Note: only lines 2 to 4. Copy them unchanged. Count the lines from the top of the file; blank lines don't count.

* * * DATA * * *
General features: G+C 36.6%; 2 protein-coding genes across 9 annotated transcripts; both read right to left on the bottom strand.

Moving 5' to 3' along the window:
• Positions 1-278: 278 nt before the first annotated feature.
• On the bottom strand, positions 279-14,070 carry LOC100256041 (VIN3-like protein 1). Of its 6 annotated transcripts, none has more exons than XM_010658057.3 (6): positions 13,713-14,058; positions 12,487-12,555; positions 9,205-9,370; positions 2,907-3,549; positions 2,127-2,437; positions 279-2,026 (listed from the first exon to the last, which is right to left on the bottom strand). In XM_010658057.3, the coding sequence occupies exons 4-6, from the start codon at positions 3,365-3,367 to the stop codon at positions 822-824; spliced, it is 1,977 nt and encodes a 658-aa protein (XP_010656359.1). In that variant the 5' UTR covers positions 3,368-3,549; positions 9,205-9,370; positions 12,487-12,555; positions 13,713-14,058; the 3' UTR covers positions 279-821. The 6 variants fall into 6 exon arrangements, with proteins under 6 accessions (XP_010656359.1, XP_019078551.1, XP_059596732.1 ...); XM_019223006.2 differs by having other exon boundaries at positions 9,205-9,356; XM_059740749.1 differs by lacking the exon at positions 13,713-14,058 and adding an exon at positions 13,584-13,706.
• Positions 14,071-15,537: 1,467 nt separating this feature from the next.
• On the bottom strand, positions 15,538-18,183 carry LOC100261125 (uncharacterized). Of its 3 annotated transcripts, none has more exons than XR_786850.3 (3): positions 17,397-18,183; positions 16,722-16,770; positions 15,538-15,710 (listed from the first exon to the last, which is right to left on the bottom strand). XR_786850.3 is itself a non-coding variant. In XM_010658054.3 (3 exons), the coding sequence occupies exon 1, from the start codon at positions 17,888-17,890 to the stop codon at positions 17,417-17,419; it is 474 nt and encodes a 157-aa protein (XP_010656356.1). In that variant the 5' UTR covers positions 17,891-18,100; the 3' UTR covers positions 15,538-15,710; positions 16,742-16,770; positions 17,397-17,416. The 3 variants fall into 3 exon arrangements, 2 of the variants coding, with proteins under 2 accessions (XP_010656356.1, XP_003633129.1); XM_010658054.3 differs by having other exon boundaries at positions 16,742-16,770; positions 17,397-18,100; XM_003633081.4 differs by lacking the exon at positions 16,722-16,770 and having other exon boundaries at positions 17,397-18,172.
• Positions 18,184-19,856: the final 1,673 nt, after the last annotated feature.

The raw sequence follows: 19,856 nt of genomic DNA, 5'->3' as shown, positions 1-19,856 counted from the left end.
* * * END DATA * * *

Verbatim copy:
Moving 5' to 3' along the window:
• Positions 1-278: 278 nt before the first annotated feature.
• On the bottom strand, positions 279-14,070 carry LOC100256041 (VIN3-like protein 1). Of its 6 annotated transcripts, none has more exons than XM_010658057.3 (6): positions 13,713-14,058; positions 12,487-12,555; positions 9,205-9,370; positions 2,907-3,549; positions 2,127-2,437; positions 279-2,026 (listed from the first exon to the last, which is right to left on the bottom strand). In XM_010658057.3, the coding sequence occupies exons 4-6, from the start codon at positions 3,365-3,367 to the stop codon at positions 822-824; spliced, it is 1,977 nt and encodes a 658-aa protein (XP_010656359.1). In that variant the 5' UTR covers positions 3,368-3,549; positions 9,205-9,370; positions 12,487-12,555; positions 13,713-14,058; the 3' UTR covers positions 279-821. The 6 variants fall into 6 exon arrangements, with proteins under 6 accessions (XP_010656359.1, XP_019078551.1, XP_059596732.1 ...); XM_019223006.2 differs by having other exon boundaries at positions 9,205-9,356; XM_059740749.1 differs by lacking the exon at positions 13,713-14,058 and adding an exon at positions 13,584-13,706.